The undulating road takes us through farming communities and we share the road with horse drawn carts, vintage American cars and vintage Soviet tractors.
We will travel through what  was once prime sugar cane land. About 20km into the ride we will reach Triumvirato, where a monument commemorates a slave uprising, reminding us that Cuba was one of the last countries to relinquish slavery.
Triumvirato, Matanzas - Carlota, leader of a slave rebellion
We trundle on through the citrus groves and stop after about 60km at Pedro Betancourt, for some lunch. Then onward for 25kms to Jaguey Grande. Here we halt for the day and transfer [+/- 1.5 hours] to Cienfuegos to stay overnight.

DAY 4 
6 - 7 hours cycling
[approximately 96km]
Cienfuegos to Trinidad
The most challenging day of the cycle. The road son begins to ‘undulate’ [we know this word of old from Kenya – it translates roughly as ‘goes up. and up. and up…forever…’]. We join the main road linking Cienfuegos to Trinidad with the Escambray Mountains on our left. This road ‘undulates’ for a further 40km. We stop for lunch at La Vega. [we fall over at La Vega]…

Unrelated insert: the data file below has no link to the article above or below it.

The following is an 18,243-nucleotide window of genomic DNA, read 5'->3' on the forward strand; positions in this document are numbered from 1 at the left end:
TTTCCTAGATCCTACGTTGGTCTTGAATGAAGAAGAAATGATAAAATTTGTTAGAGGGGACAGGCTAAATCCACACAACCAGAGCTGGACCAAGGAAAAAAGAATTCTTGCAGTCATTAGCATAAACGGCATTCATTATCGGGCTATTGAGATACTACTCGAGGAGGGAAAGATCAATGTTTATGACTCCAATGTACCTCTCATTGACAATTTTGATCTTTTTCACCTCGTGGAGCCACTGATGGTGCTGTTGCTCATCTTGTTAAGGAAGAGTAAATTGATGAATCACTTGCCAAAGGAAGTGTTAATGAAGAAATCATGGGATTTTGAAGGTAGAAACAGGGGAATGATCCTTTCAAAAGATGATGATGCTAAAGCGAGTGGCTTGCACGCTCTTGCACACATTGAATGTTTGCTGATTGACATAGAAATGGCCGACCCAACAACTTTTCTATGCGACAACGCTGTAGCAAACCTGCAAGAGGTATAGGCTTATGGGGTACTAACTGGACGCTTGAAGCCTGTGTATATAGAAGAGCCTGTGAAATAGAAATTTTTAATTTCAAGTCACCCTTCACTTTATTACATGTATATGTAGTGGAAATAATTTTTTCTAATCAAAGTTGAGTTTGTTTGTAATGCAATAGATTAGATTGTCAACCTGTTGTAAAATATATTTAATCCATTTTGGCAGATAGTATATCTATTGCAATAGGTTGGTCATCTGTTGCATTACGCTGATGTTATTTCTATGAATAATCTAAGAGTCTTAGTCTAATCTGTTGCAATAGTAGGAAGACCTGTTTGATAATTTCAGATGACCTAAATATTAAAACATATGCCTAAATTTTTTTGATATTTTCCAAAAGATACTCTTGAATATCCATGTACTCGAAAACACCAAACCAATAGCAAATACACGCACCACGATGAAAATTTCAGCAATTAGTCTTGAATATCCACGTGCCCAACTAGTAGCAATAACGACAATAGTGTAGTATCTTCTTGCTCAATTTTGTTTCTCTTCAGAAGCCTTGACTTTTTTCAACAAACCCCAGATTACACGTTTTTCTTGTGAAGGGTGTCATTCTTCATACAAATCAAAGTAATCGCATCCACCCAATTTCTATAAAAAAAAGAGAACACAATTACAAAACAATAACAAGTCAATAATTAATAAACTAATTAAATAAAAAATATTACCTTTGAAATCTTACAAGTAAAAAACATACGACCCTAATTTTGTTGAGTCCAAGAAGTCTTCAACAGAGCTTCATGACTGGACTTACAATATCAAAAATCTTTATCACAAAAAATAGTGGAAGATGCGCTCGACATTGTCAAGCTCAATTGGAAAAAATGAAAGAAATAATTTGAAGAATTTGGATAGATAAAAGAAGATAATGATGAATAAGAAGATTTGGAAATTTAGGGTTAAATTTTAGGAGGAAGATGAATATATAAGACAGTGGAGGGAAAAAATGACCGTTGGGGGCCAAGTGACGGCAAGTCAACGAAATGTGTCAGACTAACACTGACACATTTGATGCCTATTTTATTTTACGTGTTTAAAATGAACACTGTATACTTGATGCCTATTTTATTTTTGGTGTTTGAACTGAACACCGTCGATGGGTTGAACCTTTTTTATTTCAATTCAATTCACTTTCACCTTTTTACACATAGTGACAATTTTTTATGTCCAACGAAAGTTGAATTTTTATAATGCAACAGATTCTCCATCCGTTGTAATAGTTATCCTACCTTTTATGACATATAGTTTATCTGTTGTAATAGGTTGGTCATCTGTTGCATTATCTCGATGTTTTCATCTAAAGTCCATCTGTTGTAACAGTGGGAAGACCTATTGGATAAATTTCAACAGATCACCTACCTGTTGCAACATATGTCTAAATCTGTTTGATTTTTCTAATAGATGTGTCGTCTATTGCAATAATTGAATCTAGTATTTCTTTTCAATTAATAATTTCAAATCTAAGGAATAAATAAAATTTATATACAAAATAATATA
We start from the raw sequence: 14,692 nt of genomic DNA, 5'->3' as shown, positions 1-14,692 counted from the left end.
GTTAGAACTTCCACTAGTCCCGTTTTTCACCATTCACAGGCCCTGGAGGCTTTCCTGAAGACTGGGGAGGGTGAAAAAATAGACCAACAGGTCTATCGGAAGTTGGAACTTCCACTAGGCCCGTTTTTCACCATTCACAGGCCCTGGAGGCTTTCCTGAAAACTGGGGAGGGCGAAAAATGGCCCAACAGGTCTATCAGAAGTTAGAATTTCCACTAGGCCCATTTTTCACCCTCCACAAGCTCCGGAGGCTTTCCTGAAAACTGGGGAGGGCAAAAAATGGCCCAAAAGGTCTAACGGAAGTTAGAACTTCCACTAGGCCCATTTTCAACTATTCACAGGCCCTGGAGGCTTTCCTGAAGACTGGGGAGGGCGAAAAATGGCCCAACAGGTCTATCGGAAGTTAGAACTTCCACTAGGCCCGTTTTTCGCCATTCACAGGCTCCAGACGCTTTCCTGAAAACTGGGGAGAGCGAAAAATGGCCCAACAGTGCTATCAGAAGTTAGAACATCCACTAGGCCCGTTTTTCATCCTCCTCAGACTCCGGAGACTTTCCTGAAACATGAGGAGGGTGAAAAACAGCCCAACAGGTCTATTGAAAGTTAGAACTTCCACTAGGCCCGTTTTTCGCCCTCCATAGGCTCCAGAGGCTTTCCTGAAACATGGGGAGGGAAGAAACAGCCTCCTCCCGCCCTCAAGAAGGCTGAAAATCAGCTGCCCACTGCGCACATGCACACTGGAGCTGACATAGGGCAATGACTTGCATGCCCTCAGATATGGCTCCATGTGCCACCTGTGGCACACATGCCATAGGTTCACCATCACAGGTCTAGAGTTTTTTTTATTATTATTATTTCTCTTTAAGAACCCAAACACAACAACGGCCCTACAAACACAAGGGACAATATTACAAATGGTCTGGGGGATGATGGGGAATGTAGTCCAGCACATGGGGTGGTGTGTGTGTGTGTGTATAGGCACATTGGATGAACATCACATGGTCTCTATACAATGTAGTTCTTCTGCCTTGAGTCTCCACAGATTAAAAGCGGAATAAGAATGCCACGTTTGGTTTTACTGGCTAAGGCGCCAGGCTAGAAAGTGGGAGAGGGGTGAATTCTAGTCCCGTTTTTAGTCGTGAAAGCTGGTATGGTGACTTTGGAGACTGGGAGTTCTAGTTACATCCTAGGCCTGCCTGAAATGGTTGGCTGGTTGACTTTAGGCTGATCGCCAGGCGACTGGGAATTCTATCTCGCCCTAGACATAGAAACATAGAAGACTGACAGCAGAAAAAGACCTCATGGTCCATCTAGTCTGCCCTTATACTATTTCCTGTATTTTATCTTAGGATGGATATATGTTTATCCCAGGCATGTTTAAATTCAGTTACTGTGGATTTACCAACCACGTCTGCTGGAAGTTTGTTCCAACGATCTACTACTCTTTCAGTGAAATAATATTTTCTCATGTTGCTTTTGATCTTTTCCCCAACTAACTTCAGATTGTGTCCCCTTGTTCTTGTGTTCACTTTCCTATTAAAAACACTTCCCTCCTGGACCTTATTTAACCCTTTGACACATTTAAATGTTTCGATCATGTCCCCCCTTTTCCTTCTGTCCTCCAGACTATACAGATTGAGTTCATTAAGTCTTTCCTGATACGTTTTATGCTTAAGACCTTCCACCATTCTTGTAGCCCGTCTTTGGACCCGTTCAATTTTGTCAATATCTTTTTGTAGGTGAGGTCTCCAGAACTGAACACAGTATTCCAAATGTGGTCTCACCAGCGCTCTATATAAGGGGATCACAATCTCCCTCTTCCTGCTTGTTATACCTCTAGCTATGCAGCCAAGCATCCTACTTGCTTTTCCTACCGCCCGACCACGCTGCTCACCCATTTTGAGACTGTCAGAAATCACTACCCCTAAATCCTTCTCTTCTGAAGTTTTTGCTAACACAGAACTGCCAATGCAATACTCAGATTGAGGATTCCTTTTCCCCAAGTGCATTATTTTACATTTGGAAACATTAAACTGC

Then a relatively flat 30kms to Trinidad, then some short sharp hills bring us into the town. We turn off the main road and head toward La Boca, a small fishing village. The last 10kms to our hotel are along the coast.

6 hours cycling
[approximately 77km]
Early start, to ensure time to visit Trinidad. We transfer by bus for an escorted walking tour of the city [what? no bike??] We finish the tour at the Plaza Santa Ana [ah – there they are] and collect our bikes again. Today is sugar cane country. We cycle from Trinidad [woohoo – tobacco country!], one of Cuba's most charming Colonial cities. The road undulates past fields of cane, once Cuba's most important crop. Trinidad and the surrounding area was extremely wealthy in the 18th and 19th centuries, thanks to sugar production. However, once slavery was abolished, sugar production dropped and Trinidad's importance declined. It is now a sleepy provincial town full of live music and beautiful Colonial architecture.
Plaza Sant Ana
After lunch we continue on to Sancti Spíritus where we stay overnight.

6 - 7 hours cycling